Archive for April, 2012

What does ReST really mean?

ReSTful web services have been popular for some time, yet still today there is confusion about what it means.  Some will say it is a web service that doesn’t use SOAP standards, others will argue it has to do with using HTTP’s PUT and DELETE methods along with their more popular siblings GET and POST, and still others will argue it has to do with an even more confusing acronym HATEOAS.  Everyone seems to have an opinion on what it means, and the only thing that is clear is that they are talking about different things.  Which is fairly ironic considering the term is an acronym for a pretty clear idea and its spelled out fairly clearly in Roy Fielding’s paper.

A lot of the problem seems to come down to ReST being marketed as the alternative to SOAP, not as simply an alternative to SOAP. As a result, any web service not using SOAP standards is assumed to be a ReSTful web service. For instance, the delicious API is often used as an example of a bad ReST API, but that really isn’t fair. Its not that it is a bad ReST API, its just not a ReST API at all. Its an RPC API, calling it ReSTful gives neither the term nor the API justice. It certainly is simpler than SOAP APIs, but that isn’t the defining characteristic of ReSTful web services.

Another web service flavor that commonly are confused for ReST are resource oriented web services (for brevity, and since this industry has a fetish for acronyms, lets call them ROWS). A resource oriented architecture is an API that is centered around doing basic functions (POST, GET, PUT, DELETE, in the HTTP vernacular, though create, read, update, delete may be more familiar to developers) around a set of resources.  This is a common feature of ReSTful web services, and is indeed a powerful notion. Proponents of RPC style services like to argue that their APIs allow them to do things more complicated that basic “CRUD” operations, but that’s only true if your resources were chosen poorly. The essential difference between the two comes down to how the web service is built up. If you build it with a simple set of resources, you need a complex set of procedures to act on them. And if you built it with a simple set of methods, you need a complex set of resources to act on. Of course you could have both a complex set of resources and procedures, but then you just end up with a convoluted mess.

So if you have a ROWS, how is that not a ReSTful web service? After all, much of the argument for ReST web services is that they use HTTP “correctly” (as opposed to RPC web services which overload GET or POST methods to implement their dozens of procedures), and a properly implemented ROWS does exactly that. But ReST does not stand for “Use HTTP correctly”, Roy Fielding is not that bad of a speller.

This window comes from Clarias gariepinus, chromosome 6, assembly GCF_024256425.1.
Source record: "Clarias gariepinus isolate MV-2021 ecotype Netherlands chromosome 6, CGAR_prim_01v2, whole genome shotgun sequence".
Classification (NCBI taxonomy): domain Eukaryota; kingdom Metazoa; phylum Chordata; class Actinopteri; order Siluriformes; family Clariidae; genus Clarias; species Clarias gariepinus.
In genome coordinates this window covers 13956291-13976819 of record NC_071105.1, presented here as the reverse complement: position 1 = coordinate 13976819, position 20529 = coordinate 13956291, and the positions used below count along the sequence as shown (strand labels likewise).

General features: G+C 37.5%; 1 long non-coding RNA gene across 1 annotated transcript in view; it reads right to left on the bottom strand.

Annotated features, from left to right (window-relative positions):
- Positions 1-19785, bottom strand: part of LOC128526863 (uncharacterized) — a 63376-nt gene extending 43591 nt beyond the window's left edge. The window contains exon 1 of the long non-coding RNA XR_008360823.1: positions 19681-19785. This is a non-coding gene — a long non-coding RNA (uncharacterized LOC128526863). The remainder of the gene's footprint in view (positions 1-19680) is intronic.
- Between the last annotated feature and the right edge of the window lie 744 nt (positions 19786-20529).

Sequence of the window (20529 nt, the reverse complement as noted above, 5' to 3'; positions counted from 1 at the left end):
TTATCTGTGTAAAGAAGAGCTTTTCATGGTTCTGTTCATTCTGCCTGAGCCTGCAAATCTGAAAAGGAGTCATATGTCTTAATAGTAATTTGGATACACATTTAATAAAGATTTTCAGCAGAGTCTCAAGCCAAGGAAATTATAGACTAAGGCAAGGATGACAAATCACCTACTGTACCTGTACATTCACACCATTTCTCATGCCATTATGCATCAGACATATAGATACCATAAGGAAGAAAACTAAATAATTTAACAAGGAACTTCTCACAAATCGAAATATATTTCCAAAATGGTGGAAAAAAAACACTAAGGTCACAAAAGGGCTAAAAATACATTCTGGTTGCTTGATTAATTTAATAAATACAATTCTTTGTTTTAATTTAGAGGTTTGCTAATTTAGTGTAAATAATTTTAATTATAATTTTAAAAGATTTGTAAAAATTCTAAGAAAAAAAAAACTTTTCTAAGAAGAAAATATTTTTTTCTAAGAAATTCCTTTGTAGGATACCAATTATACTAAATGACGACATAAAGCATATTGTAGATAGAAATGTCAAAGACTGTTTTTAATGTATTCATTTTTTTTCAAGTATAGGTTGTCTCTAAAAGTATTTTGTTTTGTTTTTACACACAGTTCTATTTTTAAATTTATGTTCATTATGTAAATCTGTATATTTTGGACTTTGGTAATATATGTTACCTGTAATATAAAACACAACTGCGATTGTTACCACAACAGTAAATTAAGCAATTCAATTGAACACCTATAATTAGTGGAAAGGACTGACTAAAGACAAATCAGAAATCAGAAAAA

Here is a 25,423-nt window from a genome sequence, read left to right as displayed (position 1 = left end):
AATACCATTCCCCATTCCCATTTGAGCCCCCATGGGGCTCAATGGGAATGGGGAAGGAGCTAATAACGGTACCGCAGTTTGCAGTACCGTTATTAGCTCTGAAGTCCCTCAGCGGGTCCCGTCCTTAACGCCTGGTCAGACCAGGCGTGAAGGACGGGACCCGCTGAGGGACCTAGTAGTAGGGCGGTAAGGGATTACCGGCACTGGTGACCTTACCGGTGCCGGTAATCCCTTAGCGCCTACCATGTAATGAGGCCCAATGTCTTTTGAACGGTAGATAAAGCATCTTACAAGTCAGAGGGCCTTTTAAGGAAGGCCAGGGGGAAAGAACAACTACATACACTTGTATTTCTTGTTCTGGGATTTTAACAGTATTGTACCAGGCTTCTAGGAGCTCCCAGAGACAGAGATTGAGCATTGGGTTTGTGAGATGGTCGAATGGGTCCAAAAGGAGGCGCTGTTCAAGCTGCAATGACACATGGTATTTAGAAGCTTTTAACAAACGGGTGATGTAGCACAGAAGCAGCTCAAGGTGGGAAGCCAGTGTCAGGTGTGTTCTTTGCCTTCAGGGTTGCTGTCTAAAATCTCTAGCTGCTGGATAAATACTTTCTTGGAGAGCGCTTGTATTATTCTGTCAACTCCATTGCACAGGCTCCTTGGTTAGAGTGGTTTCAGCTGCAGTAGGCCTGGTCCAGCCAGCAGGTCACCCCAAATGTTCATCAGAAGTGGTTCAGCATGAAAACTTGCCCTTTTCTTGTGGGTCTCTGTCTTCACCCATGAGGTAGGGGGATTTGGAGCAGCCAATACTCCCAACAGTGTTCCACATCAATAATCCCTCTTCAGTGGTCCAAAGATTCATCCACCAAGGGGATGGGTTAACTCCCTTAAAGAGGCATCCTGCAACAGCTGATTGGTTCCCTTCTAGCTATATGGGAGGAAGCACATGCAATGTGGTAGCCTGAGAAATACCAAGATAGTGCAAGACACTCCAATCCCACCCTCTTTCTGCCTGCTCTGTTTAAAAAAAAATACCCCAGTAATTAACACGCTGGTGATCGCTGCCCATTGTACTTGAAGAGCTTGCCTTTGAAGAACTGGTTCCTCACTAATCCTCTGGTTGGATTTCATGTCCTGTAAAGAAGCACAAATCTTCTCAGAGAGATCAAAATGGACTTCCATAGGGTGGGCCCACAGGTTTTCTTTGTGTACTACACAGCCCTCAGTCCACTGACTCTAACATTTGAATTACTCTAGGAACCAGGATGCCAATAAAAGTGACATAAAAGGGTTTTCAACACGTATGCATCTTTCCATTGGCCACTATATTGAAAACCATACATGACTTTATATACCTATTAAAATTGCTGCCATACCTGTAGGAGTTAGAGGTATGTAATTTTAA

ReST stands for Representational State Transfer.  What the hell is that?  Exactly what it sounds like.  It means the resource’s representation contains the means for an application to change to a different state.  Think about when you are navigating a typical web page.  When you want to move to a different state in the application, you don’t usually go to your url bar and enter in a new url, or make arbitrary POST requests with a set of parameters you got from the web page documentation.  You click on a link on the current page.  Each web page (or resource, that’s what the R in URL stands for after all) contains links to take you to later states in the application.  There is only minimal need for further documentation, basically just the entry point (the home URL) and some way to interpret each resource.  The idea behind ReSTful web services is that the  same principle can be used in web services that are meant to be accessed by an application other than a web browser.  State transitions can be driven not through some hard coded set of URL patterns in the application, but by processing the resource and seeing what the valid next states are (of course with the exception of a very generic application (such as a web browser or other navigational tool), the application will still have to be coded to interpret the resource and pull out the state transition links, so something may still have to be hard coded).  So if you were accessing a social media web service and wanted to transition from the state of a person to that person’s friends, you would essentially just access the getFriends link, much as you would access a getFriends method of a Person object in an Object Oriented program.

Admittingly, most of the advantages ReSTful web services have over their SOAP brethren have nothing to do with their being ReST web services but more to do with their resource oriented nature (which is much easier to both work with and scale than RPC services) or their simplicity (even a simple RPC API like delicious’ is going to be easier to use than a SOAP based version).  ReST just brings in some structure like the SOAP standards give their respective APIs to web services that are simple and easy to use.  But if you don’t need a fully ReSTful API with links from one resource to the other, don’t feel bad about developing a ROWS or even simple RPC web service.   For a web service that is designed to be used by a single application, you probably don’t need that additional structure.  And for a web service with only one or two resources, ReST is very likely going to be overkill.  But please don’t call it a ReSTful web service.  Terminology in this industry is already complicated enough without people misusing terms like ReST.

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